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Pelvic Floor Implications For The Running Athlete – March 2020

March 19, 2020 - March 20, 2020
Registration Information

Please note:

To register for this course, please download the following registration forms in pdf format and email it to info@pelvichealthsolutions.ca or fax it to 888-653-4533

download the PDF
Pelvic Floor Implications For The Running Athlete – March 2020



***Training over 2 days***

Early Bird Rate is $1150 until February 21, 2020 at 11:59 p.m., the standard rate is $1350.

Running is a complex biomechanical process which can be derailed by pelvic floor dysfunction. Conversely, the impact of running can result in pelvic floor dysfunction and injury to the pelvic floor muscles. Runners have unique physical, nutritional, and psychological needs that require special attention from pelvic floor physical therapists. Additionally, runners often present to orthopedic specialists with knee and hip injuries that do not resolve as expected due to the presence of pelvic floor impairments that are missed by orthopedic physical therapists.

Pelvic floor practitioners can provide necessary physical therapy treatment to address issues for runners and work in tandem with orthopedic colleagues for optimal rehabilitation of runners with pelvic floor dysfunction.

All physiotherapists can register for this course. A previous pelvic health experience is highly recommended, but is not mandatory.

This course is going to provide techniques for evaluating and treating runners with specific forms of pelvic floor dysfunction, and un understanding when internal pelvic examination is warranted. We will look at running films and discuss how pelvic floor dysfunction affects running gait. This course will provide a perspective from a pelvic health lens and is indeed evidence based and went through several rounds of editing through the American Physical Therapy Association. Dr. Olson will cite research and give her expert opinion when the research lacks definitive results regarding the pelvic floor muscles.

Pre-readings – which will be sent to you a few days before the training:

  • Dicharry J.(2010). Kinematics and kinetics of gait: from lab to clinic. Clinics in Sports Medicine, 29(3), 347-364.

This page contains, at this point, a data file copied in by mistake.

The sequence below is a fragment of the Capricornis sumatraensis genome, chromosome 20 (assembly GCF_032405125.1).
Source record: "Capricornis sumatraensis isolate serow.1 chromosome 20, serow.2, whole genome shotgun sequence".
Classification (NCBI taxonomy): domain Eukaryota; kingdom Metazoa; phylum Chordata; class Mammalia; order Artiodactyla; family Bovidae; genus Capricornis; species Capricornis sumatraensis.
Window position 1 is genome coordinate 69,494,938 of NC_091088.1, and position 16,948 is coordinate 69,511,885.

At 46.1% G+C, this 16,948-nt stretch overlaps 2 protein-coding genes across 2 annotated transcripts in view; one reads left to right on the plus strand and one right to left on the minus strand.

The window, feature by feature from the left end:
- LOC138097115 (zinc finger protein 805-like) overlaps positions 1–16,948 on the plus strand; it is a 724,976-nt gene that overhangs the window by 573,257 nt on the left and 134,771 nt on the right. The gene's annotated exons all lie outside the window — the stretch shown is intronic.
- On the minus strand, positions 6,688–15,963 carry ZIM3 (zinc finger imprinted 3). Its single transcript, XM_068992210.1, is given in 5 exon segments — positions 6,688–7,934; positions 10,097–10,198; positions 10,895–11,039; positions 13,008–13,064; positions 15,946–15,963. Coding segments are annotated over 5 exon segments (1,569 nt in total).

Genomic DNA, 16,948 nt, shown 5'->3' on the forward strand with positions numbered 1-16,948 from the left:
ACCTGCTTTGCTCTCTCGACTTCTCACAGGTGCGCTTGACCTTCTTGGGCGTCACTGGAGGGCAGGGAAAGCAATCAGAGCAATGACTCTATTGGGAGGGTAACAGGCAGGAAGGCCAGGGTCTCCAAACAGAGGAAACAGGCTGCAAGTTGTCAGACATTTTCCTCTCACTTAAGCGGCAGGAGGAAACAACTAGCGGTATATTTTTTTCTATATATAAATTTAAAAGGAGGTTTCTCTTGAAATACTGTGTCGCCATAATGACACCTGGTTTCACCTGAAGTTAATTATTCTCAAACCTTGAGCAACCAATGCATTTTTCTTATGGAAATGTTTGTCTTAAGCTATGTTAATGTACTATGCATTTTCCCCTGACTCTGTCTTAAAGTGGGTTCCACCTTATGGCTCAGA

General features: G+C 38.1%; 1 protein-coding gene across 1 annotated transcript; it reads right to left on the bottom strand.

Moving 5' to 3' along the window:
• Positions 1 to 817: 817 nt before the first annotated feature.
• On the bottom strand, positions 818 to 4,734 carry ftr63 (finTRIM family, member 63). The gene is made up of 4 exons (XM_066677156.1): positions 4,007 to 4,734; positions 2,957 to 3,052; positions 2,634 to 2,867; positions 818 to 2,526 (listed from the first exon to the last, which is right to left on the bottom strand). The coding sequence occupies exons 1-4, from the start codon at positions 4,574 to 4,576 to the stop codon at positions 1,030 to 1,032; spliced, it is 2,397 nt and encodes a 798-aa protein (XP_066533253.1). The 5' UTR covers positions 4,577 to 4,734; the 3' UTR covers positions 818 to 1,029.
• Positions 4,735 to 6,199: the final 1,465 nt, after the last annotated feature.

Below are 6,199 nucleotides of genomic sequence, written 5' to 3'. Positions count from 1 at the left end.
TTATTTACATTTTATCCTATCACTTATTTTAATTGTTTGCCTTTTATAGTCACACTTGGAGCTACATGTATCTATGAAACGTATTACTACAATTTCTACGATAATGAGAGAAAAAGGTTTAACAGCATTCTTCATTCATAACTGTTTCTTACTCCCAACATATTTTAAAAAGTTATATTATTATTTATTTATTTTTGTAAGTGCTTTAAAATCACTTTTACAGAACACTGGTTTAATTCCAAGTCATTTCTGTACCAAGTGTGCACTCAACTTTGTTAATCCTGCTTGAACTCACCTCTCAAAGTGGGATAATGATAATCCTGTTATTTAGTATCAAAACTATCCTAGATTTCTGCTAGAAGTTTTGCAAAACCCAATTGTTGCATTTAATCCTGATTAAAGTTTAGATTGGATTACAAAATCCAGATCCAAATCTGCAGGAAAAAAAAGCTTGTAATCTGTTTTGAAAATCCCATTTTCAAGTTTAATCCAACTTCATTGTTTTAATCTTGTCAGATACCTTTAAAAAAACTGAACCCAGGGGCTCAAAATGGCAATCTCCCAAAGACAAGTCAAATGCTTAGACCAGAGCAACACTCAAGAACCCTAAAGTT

• Leitner M, Moser H, Eichelberger P, Kuhn A, Radlinger L. (2017) Evaluation of pelvic floor muscle activity during running in continence and incontinent women: An exploratory study. Neurourology and Urodynamics. 26:1570-1676.
  • Messelink B, Benson T, Bergham B, Bo K, Corcos J, Fowler C, et al. (2005).Standardization of terminology of pelvic floor muscle function and dysfunction: report from the pelvic floor clinical assessment group of the International Continence Society. Neurourol Urodynamics. 24:374-380


Accurately identify pelvic floor anatomy, its myofascial and neural connections, and pathophysiology that leads to dysfunction (specifically the role that pertinent muscles such as obturator internus plays in it’s role as a pelvic floor muscle and hip rotator)

Understand the influence of running biomechanics on pelvic floor (dys)function (specifically how a running gait such as hip adduction with knee valgus and foot pronation is typically seen in runners with obturator internus dysfunction which can result in pelvic pain and incontinence).

Identify pelvic floor conditions/symptoms that would lead to modified running behavior or performance (such as urinary incontinence, and pelvic pain)

Accurately assess signs/symptoms that warrant referral to a pelvic health specialist (differential diagnosis: deep hip pain that is not resolved with typical evidence based orthopaedics management may be secondary to pelvic floor dysfunction.)

Accurately assess running gait for aberrant mechanics (sagittal, coronal, or transverse plane impairments. Commonly hip adduction with knee valgus and foot supination.)

Determine appropriate treatments for various running impairments as they relate to the pelvic floor including how to implement pelvic floor training into typical orthopaedic exercise regimes, how to instruct pelvic floor muscle activation and deactivation when warranted.

Target Customers: Licensed Physical Therapists, Physical Therapist Assistants, Student Physical Therapists In Their 2nd Or 3rd Year.

Preliminaries: None however previous pelvic health experience is highly recommended.

Material Provided: Manual Course Lunch Coffee


Day 1

  • 8:00-8:45: Introduction and role of the physiotherapist
  • 8:45-9:15: Pelvis and pelvic floor
  • 9:15 – 10:00: Biomechanics of running
  • 10:00-10:15: Break
  • 10:15-11:15: Evaluation of the Runner
  • 11:15-12:00: First laboratory-Evaluation techniques
  • 12:00-1:00: Lunch
  • 1:00-1:45: Running gait examination
  • 1:45-2:15: Explanation of Video Gait Analysis (VGA)
  • 2:15-3:00:Laboratory 2.1-Independent VGA
  • 3:00-3:15: Break
  • 3:15-4:00: Laboratory 2.2-Break out Discussion of VGA
  • 4:00-4:20: Running footwear considerations
  • 4:20-5:00: Case Studies & Closing remarks

Day 2

  • 8:00 – 8:15: Introduction & review
  • 8:15-9:45: Running injuries associated with pelvic floor dysfunction & treatment
  • 10:30-10:45: Break
  • 10:45-11:15: Therapeutic exercise training plan for runners with pelvic floor dysfunction
  • 11:15-12:00:First Laboratory-Stability progression
  • 12:00-1:00: Lunch
  • 1:00-12:00:Second Laboratory-Motor control of the pelvic floor
  • 2:00-2:15: Break
  • 2:15-2:30: Review of VGA & video
  • 2:30-3:30:Third laboratory-Synthesizing findings
  • 3:30-4:00: Group presentation of synthesized findings
  • 4:00-5:00: Test, review questions/ closing remarks